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Baltimore Students Watching Journey Of Ketanji Brown Jackson Reflect On Visibility Of Black Women

BALTIMORE (WJZ) -- The United States could soon have its first Black female Supreme Court justice.

Judge Ketanji Brown Jackson is making her way through the nomination process. She has received the support of multiple lawmakers, including Sen. Chris Van Hollen (D-Md.)

Van Hollen said on Monday that he had met with Jackson to "discuss her experience and qualifications to serve on the Supreme Court."

He described Jackson as an "outstanding choice" and someone who "has always sought to deliver justice equally, fairly, and thoroughly."

People in Baltimore are excited too. Young girls who attend one of the city's schools say they are thrilled about what her nomination could mean for the country.

"It's just amazing knowing that things are changing, like it's evolving," Baltimore Leadership School for Young Women sophomore Amera Hargis said. "There's more Black people coming into the world, like having their voices heard, having their faces seen."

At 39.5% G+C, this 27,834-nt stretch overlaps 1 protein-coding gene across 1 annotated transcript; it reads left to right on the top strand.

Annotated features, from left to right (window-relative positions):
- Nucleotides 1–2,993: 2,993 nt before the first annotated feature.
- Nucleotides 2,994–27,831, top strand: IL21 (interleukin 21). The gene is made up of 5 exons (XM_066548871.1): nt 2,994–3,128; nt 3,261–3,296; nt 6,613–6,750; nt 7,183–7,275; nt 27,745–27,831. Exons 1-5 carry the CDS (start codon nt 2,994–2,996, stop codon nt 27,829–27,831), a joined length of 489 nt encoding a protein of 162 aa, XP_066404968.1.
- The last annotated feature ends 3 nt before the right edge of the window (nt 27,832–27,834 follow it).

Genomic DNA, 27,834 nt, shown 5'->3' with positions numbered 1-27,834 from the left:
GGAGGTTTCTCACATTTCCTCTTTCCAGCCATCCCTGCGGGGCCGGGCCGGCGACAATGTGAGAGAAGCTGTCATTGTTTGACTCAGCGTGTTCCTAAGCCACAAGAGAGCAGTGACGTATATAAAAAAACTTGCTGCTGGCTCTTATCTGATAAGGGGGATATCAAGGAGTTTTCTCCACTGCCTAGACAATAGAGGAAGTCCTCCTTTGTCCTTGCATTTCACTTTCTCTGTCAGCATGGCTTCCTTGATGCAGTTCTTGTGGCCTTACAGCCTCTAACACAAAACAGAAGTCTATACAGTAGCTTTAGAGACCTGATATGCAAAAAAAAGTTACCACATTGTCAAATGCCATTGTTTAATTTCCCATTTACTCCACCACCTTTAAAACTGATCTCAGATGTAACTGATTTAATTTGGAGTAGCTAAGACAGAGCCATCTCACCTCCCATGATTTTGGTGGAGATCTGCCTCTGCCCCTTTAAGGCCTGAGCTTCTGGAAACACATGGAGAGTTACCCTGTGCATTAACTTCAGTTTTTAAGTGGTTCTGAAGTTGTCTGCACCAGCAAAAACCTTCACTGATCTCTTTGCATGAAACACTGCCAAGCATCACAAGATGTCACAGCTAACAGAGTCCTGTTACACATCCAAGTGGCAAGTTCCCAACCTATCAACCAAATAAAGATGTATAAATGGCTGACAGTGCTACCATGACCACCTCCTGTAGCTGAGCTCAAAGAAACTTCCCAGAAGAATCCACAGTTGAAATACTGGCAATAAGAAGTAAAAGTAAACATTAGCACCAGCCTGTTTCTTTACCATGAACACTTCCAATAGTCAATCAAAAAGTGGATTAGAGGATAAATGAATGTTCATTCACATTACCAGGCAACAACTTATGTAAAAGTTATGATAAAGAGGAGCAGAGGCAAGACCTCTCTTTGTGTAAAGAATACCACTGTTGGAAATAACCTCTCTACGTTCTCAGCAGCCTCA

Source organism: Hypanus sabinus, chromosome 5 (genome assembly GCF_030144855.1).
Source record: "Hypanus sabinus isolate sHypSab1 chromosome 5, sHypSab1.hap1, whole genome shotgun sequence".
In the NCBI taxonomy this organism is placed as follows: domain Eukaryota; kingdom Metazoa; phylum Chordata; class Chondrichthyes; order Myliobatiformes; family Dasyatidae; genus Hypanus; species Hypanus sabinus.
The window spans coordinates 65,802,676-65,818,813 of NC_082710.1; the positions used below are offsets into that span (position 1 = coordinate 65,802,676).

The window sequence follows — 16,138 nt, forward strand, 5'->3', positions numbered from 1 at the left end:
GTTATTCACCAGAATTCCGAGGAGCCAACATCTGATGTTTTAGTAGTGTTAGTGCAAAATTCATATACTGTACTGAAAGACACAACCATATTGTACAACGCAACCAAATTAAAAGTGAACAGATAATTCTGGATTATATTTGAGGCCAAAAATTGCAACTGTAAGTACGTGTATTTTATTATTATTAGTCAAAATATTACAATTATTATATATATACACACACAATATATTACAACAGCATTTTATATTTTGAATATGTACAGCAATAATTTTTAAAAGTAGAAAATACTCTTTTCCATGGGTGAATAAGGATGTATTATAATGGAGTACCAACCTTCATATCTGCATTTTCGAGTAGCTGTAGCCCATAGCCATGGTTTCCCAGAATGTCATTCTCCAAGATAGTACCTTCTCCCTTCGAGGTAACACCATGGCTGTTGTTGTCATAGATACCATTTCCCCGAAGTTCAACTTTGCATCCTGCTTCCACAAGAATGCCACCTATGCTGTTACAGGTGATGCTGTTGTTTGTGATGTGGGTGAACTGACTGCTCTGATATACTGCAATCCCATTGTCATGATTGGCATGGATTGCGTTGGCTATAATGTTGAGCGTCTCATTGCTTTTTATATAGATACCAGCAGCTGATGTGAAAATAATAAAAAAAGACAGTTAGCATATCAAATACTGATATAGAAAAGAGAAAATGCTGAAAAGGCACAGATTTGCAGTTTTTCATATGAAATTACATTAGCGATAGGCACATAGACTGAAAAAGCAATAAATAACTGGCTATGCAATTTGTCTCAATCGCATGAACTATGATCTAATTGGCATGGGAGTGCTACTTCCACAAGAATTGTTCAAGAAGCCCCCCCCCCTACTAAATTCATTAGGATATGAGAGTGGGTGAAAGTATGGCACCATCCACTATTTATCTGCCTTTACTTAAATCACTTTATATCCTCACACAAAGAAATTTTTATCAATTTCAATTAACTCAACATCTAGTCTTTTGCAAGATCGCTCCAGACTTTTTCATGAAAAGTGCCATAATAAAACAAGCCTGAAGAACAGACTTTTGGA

Hargis, Shiloh Claiborne and Aniya Baker are sophomores at the Baltimore Leadership School for Young Women. WJZ had a chance to sit down with them between classes.

"Especially being in an all-girls school, seeing somebody that you want to be like, or, girls here want to be like, and using that as a model to say, 'Okay. She did this and I can do it,'" student Shiloh Claiborne said.

One of the young women, Aniya Baker, wants to study law.

"Growing up in the city, you don't see a lot of Black women become attorneys, especially judges," Baker said. "That is just an amazing accomplishment and just to see her do that makes me feel like I can become an attorney."

The girls started learning about Judge Jackson in their history class. They've been closely watching every update since, learning from her as they follow along.

"My favorite thing about studying her is that even though you can clearly see that certain things make her feel uncomfortable, she just keeps on going," Aniya said.

They will continue to watch the process. Hoping to inspire someone, themselves, as they get older.

"I realize through her that in order for something to happen, you might have to be the first person in order for other people to see they can do it," Aniya said.

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